Tuesday, January 04, 2011


Over the weekend I was taken with the programme 'Arctic' (Jan. 2; available on iPlayer) in which Bruce Parry visited endangered peoples in post-Soviet Siberia. His purpose was not only to explore the changing Arctic and the effect on indigenous peoples, but also to satisfy his interest in shamans. So there was a low-key and very well integrated religious theme that blended seamlessly into the narrative. Although curious, for the most part he allowed the practices to reveal themselves in the ordinary course of things, and while he was part of the narrative, he was never the centre of it, a hugely refreshing shift from the exoticism, voyeurism and sheer ridiculousness of Peter Owen-Jones.

The Soviets got rid of the shamans. Parry didn't say how; one assumes they were liquidated or perhaps went underground and died out. Shamanism was not an unmixed blessing: some of the old shamans terrorized and exploited their communities and competed with one another in outrageousness. One deeply attractive young man presented himself as a 'healer' and suggested that he was part of the people's efforts to try to recover some of the tradition; but far from being loaded with outrageous antique (or pseudo-antique) kit, or engaging in eccentric behaviour, he had an admirable, profound, self-effacing peace about him. (In one of the rituals he used a mouth-harp that illustrated the point about musical vibration in the December 17 post, "Who Sings Prays Twice".)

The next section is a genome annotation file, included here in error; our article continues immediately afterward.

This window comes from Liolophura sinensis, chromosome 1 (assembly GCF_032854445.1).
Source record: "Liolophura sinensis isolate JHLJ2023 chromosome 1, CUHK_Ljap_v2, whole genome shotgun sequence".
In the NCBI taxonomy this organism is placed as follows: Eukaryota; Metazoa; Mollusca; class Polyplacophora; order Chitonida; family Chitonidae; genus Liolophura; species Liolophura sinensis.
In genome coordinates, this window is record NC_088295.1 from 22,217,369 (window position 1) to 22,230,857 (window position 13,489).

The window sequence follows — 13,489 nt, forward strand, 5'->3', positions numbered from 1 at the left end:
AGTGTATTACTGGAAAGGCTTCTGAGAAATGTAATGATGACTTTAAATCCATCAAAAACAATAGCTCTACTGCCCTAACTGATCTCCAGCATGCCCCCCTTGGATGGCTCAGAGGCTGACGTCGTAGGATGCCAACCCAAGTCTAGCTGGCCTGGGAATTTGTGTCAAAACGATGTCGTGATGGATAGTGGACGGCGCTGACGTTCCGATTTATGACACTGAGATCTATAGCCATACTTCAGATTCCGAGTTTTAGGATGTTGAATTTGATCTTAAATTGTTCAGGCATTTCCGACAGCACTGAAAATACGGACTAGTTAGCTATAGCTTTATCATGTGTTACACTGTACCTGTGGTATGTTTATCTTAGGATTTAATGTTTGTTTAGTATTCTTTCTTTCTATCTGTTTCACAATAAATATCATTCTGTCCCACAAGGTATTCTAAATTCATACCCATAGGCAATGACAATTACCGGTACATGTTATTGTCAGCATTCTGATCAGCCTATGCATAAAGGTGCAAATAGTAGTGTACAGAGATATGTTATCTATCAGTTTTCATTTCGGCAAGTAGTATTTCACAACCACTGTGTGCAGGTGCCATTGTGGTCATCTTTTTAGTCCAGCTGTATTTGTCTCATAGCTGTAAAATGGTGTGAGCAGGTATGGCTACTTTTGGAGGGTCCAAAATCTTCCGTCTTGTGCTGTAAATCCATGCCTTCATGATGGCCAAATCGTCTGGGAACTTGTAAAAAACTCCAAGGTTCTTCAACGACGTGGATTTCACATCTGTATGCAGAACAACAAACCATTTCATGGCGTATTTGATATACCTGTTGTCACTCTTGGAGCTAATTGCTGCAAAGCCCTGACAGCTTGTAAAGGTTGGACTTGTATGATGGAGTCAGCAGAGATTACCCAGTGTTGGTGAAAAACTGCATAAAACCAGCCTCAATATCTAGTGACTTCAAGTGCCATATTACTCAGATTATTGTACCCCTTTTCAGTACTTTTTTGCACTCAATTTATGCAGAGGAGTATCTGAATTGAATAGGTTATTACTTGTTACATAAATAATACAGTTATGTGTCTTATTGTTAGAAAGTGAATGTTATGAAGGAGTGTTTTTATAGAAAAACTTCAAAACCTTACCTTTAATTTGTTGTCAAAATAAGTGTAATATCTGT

Parry then moved farther north from the horse people to the reindeer people whose way of life had almost disappeared under the Soviets. The reindeer people apparently had no shamans left, or even healers such as the young man of the horse people, but their spiritual sense and their rituals continued, thoroughly integrated into their lives which were themselves integrated with the staggeringly beautiful landscape. They were getting along just fine without clergy, thank you very much. These were people acquainted with science and technology who saw no conflict with this knowledge and the offerings left along the way, or the customs of the household, for example, the requirement that a newcomer throw a vodka offering to the spirits into the fire. Their attitudes drove home the point again of how limited and crude Western ideas of 'spirit' or 'spirits' are.